Sunshine Anderson: Sunshine After The Storm

With a name like Sunshine Anderson, she’s gotta bring the heat when it comes to vocals. The North Carolina-bred songstress claims that her rich and soulful sound is a staple of the South. With a round-the-way chick demeanor wrapped in subtle sex appeal, Ms. Anderson leans across a conference table and spills her hopes about her new album, Sunshine at Midnight, as well as her theories about love, lyrics, and fantasy lunches.

When you came out with your debut single, “Heard It All Before,” a lot of people were like, “Whoa! She’s cynical.” What do you think the first impression of this single, “Something I Wanna Give You,” is going to be?

The same thing. Expect pure, honest, raw vocals. What you see is what you get—I wouldn’t change anything. The sisters know they can look to someone that’s gon’ ride for them.

What is it about your music shows that you grew up in the South?

What helped me in the beginning was the fact that the fans were used to listening to the sweet vocals of Mariah Carey, Janet Jackson, and Aaliyah. I came in kicking the doors down with my power singing. I think it worked because it reminded you of the old days; it reminded you of the Gladys Knights and the Aretha Franklins. I think Southern music has just that—it’s rich and powerful. That down home Southern feel just comes out. It’s gritty and grimy and it’s the struggle. Same thing with Anthony Hamilton. I hear the pain and struggle in his voice. I hope people get that from me.

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Out of the new R&B female artists, who do you think will really stick?

I like Keyshia Cole. She reminds me of the early Sunshine. I think there’s room for everyone but with Keyshia, it’s honest and raw when it comes out. It’s from the heart and it’s all emotion. I think she’ll stick.

If you could have lunch with anyone, dead or alive, who would it be?

That would have to be Phyllis Hyman. I would just like to talk to her or Donny Hathaway and find out what was so bad… I had a very close girlfriend who attempted suicide and I never understood why anyone would do that. But I’ve been through a really hard time these past five years and I understand. I could never do that, but I understand what could be going on in your life to make you say, “I don’t need this anymore.” It bothers me when I think about Donny Hathaway and Phyllis Hyman, with the success that they had—they couldn’t see how we saw them. But if I could have just one hour with one of those people, just to find out how they really felt and why. If I could just tell them: “If I could change your mind about committing suicide, and if I could tell you how much I loved you then and how I still do.” I hope and pray that would change their mind.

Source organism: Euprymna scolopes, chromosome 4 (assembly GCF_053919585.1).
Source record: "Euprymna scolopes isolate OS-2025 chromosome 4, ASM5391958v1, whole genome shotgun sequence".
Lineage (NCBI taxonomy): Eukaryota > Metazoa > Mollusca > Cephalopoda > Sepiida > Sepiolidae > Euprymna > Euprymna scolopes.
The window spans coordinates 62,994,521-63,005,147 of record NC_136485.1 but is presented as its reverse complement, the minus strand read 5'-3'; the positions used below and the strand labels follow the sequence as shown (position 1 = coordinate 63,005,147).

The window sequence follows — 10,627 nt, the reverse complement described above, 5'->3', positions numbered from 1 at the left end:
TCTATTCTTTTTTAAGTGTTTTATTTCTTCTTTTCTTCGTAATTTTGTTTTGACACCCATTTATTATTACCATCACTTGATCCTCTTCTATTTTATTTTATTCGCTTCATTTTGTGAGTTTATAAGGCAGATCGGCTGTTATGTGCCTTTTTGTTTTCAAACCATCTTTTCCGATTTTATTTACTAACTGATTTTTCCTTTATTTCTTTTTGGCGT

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Who would you like to collaborate with in the future?

I have always thought a Sunshine/Jaheim record would be great because I think our voices compliment each other. I love Carl Thomas too.

You sing a lot about love and relationships. What is one piece of advice you can offer to young women about love, something that you wish you knew at that age?

Just be true to yourself. Don’t do anything that’s out of your character and don’t let anyone pressure you into doing something that you’re not comfortable with. Hold your mind first. God speaks to you. Don’t let anyone talk you into anything.

Sunshine Anderson’s sophomore album, Sunshine at Midnight, hits stores January 23. It features the single, “Something I Wanna Give You.” Visit Sunshine’s official website at